You need largely the same skills as for traditional VC jobs, and you can find openings through the same channels — for example, I’m a big fan of John Gannon’s blog for posting my opportunities and seeing what roles are being filled out there. My only advice is to try and understand the difference between the two and see which path speaks to you more. CVC is less about building a personal brand as an investor, and more about driving large industry shifts that impact you and me by creating strategic value from the corporate-startup synergy.

Photo by Andrew Neel on Unsplash

Angel Investing and Innovation “off-Silicon Valley”

Q: Can you tell us about your angel investing experience? In particular, what makes you bet on a specific company?

Angel investing is relatively new for me. I started last year and have made three investments, including one LP investment in a micro fund. All of my opportunities so far have come in organically through my network — some introduced me to founders, and others are founders themselves.

While I also evaluate their ideas and their market potential, the #1 consideration for me as an angel is always the founding team themselves. Great founders have their way of finding shots worth taking and pivoting out of bad ones.

Having interacted with hundreds, if not thousands, of founders in my career, I know I’d always back someone highly ambitious but also practical and transparent. They should dream big, sell passionately, but remain cool-headed and disciplined enough to tell you reality: where potential obstacles lie and what is best for the company, rather than what they think you want to hear. This can be a surprisingly rare combination of qualities to find in people, especially in an industry that so often feels like it runs on self-promotion and “smoke-and-mirrors.”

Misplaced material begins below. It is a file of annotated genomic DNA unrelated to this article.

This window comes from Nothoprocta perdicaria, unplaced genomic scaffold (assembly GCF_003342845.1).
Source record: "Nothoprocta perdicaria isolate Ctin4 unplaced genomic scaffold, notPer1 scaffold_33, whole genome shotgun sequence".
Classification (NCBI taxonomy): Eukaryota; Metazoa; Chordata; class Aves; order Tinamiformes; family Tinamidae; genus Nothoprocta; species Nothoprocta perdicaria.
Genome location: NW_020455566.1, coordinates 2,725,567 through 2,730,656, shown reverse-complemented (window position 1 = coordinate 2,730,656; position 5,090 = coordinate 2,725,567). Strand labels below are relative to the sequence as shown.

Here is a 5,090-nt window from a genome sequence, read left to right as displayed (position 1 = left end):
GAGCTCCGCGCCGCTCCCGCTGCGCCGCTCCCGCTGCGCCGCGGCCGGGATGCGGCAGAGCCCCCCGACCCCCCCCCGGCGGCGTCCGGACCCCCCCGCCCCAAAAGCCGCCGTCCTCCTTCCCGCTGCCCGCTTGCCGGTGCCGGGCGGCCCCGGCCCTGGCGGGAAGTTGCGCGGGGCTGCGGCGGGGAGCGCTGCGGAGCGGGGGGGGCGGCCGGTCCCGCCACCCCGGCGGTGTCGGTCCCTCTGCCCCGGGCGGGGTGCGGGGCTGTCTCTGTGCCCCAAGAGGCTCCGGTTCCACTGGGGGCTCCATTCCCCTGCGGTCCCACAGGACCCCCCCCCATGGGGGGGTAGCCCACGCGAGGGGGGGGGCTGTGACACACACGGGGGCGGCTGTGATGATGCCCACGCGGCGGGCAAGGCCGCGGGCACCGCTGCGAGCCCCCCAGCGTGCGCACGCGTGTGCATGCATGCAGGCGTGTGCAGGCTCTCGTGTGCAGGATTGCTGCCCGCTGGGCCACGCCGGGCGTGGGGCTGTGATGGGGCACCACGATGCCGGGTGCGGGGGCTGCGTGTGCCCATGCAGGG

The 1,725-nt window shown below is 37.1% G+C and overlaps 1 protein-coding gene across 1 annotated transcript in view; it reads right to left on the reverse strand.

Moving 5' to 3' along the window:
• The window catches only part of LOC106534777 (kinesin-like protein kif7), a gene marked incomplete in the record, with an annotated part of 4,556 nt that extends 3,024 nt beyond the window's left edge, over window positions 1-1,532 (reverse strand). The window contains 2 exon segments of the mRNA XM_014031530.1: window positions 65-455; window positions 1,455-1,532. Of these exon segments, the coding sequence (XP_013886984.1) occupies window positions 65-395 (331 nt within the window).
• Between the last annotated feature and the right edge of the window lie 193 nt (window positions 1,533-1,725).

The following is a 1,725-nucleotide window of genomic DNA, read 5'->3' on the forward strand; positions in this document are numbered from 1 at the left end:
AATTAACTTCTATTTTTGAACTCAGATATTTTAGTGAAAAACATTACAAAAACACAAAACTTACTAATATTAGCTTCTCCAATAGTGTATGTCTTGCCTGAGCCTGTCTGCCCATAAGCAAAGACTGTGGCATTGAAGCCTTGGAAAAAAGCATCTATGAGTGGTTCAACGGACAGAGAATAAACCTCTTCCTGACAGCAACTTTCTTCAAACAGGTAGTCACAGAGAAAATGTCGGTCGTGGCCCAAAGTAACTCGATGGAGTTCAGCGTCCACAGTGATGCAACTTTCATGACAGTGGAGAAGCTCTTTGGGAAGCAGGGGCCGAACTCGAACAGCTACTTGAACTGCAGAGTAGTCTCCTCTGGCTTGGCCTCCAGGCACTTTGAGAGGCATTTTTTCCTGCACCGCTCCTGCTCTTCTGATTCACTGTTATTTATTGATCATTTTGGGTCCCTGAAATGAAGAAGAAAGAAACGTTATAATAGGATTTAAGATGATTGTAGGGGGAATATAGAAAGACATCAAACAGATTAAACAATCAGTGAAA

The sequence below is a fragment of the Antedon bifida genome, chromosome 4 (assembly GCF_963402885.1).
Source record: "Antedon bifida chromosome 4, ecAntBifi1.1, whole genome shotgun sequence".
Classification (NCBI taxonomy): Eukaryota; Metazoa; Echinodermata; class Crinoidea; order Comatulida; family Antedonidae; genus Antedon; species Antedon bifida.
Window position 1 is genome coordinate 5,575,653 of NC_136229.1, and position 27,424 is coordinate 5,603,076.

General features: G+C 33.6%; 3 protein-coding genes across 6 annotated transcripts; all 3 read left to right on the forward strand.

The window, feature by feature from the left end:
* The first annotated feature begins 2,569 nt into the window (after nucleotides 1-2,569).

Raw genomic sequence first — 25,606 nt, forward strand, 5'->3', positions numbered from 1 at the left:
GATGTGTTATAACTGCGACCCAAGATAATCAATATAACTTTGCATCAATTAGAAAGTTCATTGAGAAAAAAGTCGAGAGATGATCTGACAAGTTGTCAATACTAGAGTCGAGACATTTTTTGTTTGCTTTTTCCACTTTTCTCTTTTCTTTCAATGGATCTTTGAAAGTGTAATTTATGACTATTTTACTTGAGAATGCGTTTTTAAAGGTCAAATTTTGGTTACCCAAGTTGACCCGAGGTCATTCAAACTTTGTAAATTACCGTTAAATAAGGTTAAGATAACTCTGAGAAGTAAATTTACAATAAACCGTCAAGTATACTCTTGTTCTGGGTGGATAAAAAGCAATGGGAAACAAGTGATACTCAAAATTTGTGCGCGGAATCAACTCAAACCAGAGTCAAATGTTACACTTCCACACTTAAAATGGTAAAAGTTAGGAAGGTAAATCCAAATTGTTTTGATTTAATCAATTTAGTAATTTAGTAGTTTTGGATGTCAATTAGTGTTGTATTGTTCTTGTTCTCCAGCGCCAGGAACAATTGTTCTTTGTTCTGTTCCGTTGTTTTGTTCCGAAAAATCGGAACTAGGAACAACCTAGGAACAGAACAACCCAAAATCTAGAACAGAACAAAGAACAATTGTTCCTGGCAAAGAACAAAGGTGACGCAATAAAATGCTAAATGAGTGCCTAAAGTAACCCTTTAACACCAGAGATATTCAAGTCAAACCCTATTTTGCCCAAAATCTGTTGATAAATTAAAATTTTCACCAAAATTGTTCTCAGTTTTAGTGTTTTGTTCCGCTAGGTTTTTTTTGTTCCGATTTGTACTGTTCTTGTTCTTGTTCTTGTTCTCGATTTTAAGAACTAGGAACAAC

For one of my investments, I met with the founder through a VC friend and decided to invest after a 30-minute conversation. I asked him pointed questions about the business and heard honest, well thought-through responses. It gave me confidence that he has what it takes to make something work, whether it was the idea he presented that day or an entirely new one several pivots away.

Photo by Nubelson Fernandes on Unsplash

Q: You are a venture ambassador for the New Zealand government advising their startups on international expansion. As I’m sure you have witnessed first-hand, innovations are increasingly flourishing outside Silicon Valley, and Covid accelerated this trend.

Apart from a lower costs of living, which has more sway now given remote work is common, what other advantages do the emerging tech hubs, such as Austin, Denver, and Miami (taking U.S. as an example), have over the Bay Area?